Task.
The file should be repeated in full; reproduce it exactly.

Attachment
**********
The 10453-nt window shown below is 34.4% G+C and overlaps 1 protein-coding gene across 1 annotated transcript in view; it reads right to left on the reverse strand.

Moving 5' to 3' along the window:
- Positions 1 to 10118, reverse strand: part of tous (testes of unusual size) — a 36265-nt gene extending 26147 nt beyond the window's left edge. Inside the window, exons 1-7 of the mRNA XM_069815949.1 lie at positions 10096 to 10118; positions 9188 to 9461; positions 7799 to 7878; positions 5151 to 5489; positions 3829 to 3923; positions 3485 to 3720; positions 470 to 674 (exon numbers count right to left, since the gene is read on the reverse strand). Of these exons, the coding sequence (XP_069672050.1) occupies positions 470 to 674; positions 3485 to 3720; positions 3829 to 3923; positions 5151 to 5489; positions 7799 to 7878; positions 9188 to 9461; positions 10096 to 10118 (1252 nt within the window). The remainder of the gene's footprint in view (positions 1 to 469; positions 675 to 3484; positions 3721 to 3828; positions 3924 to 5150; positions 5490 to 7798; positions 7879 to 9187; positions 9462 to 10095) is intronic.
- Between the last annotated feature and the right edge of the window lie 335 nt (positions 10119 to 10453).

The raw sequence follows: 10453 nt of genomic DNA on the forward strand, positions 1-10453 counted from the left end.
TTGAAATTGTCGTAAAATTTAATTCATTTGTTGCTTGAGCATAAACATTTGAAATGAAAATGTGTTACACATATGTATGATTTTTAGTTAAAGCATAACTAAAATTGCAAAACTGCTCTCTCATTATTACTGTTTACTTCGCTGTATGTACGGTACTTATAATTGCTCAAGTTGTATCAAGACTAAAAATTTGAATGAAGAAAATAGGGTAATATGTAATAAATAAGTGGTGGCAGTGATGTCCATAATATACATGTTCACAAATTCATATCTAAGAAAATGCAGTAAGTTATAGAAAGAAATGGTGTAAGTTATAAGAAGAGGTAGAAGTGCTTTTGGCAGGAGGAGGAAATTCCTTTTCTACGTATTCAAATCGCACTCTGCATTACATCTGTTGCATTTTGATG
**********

The 10453-nt window shown below is 34.4% G+C and overlaps 1 protein-coding gene across 1 annotated transcript in view; it reads right to left on the reverse strand.

Moving 5' to 3' along the window:
- Positions 1 to 10118, reverse strand: part of tous (testes of unusual size) — a 36265-nt gene extending 26147 nt beyond the window's left edge. Inside the window, exons 1-7 of the mRNA XM_069815949.1 lie at positions 10096 to 10118; positions 9188 to 9461; positions 7799 to 7878; positions 5151 to 5489; positions 3829 to 3923; positions 3485 to 3720; positions 470 to 674 (exon numbers count right to left, since the gene is read on the reverse strand). Of these exons, the coding sequence (XP_069672050.1) occupies positions 470 to 674; positions 3485 to 3720; positions 3829 to 3923; positions 5151 to 5489; positions 7799 to 7878; positions 9188 to 9461; positions 10096 to 10118 (1252 nt within the window). The remainder of the gene's footprint in view (positions 1 to 469; positions 675 to 3484; positions 3721 to 3828; positions 3924 to 5150; positions 5490 to 7798; positions 7879 to 9187; positions 9462 to 10095) is intronic.
- Between the last annotated feature and the right edge of the window lie 335 nt (positions 10119 to 10453).

The raw sequence follows: 10453 nt of genomic DNA on the forward strand, positions 1-10453 counted from the left end.
TTGAAATTGTCGTAAAATTTAATTCATTTGTTGCTTGAGCATAAACATTTGAAATGAAAATGTGTTACACATATGTATGATTTTTAGTTAAAGCATAACTAAAATTGCAAAACTGCTCTCTCATTATTACTGTTTACTTCGCTGTATGTACGGTACTTATAATTGCTCAAGTTGTATCAAGACTAAAAATTTGAATGAAGAAAATAGGGTAATATGTAATAAATAAGTGGTGGCAGTGATGTCCATAATATACATGTTCACAAATTCATATCTAAGAAAATGCAGTAAGTTATAGAAAGAAATGGTGTAAGTTATAAGAAGAGGTAGAAGTGCTTTTGGCAGGAGGAGGAAATTCCTTTTCTACGTATTCAAATCGCACTCTGCATTACATCTGTTGCATTTTGATG